Sadie has been hopelessly in love with her best friend, Garrett Delaney for the past two years – but he doesn’t even notice. She forces herself to read Nietzche, go to arty films and dress in the style he likes – in frayed jeans and battered leather satchel.
When Garrett – with his magnificent cheekbones and devastating smile – goes away for the summer, Sadie hopes that absence will make his heart grow fonder. Instead, he rings to tell her he’s fallen in love – with someone else! Devastated, she embarks on a plan to get over him once and for all.
While not quite as ‘hilarious’ as the blurb claims, Getting Over Garrett Delaney is nonetheless entertaining enough to keep you turning the pages. The start of the book is irritiating with too many brand names and ‘credible’ writers (what fourteen-year-old guy reads poems by Neruda or, for that matter, the Paris Review?) bandied about. However, the story improves considerably as Sadie embarks on her twelve step recovery programme which is a kind of Alcoholics Anonymous for teenagers going through break-ups, with a different coping mechanism heralding the start of each new chapter.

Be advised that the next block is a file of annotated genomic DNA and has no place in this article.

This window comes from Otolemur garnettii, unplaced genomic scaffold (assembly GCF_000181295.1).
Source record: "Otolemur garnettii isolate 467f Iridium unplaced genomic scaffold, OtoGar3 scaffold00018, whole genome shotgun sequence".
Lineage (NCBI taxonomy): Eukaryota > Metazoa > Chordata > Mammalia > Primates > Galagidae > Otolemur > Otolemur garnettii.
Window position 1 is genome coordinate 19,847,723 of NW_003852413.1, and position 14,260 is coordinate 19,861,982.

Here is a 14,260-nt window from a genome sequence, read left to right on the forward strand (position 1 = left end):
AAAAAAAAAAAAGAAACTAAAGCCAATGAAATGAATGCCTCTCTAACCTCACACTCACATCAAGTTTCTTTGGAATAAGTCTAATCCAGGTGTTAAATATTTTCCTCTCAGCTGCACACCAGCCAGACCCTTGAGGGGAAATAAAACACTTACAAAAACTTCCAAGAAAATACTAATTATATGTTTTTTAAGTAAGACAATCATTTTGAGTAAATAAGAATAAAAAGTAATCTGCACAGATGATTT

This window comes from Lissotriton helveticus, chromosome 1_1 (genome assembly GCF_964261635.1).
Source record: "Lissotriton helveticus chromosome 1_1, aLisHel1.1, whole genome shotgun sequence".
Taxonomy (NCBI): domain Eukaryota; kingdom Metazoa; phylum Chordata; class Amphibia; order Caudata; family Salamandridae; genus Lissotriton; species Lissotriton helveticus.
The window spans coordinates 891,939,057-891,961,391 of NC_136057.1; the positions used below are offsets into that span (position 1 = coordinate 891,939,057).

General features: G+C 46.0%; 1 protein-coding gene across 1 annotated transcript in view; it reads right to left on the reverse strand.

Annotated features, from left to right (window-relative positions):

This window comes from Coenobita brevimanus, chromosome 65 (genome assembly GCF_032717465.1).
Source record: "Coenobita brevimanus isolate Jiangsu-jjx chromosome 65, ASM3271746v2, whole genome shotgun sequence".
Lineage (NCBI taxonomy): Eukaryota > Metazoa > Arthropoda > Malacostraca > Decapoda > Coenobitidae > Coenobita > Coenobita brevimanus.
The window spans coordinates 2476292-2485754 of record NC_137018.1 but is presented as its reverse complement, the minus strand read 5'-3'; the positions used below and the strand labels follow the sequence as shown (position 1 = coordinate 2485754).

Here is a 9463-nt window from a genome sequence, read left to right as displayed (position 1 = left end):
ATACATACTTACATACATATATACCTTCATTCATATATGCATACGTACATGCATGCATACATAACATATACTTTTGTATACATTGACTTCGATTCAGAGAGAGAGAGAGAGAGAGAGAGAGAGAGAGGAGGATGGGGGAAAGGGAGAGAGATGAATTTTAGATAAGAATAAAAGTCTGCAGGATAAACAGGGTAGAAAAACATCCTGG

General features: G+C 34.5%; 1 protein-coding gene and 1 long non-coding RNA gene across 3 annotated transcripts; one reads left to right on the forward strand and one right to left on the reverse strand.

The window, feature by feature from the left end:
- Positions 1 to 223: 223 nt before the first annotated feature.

Sadie has our sympathy as she’s caught between an over zealous mother with her ambition charts and daughter-mother bonding retreats and, on the other side, the snobby Garrett. Both these people are extremists leaving no room for inbetweeners which is where Sadie, with the help of her new ‘ordinary’ friends, eventually finds her own voice and true personal happiness.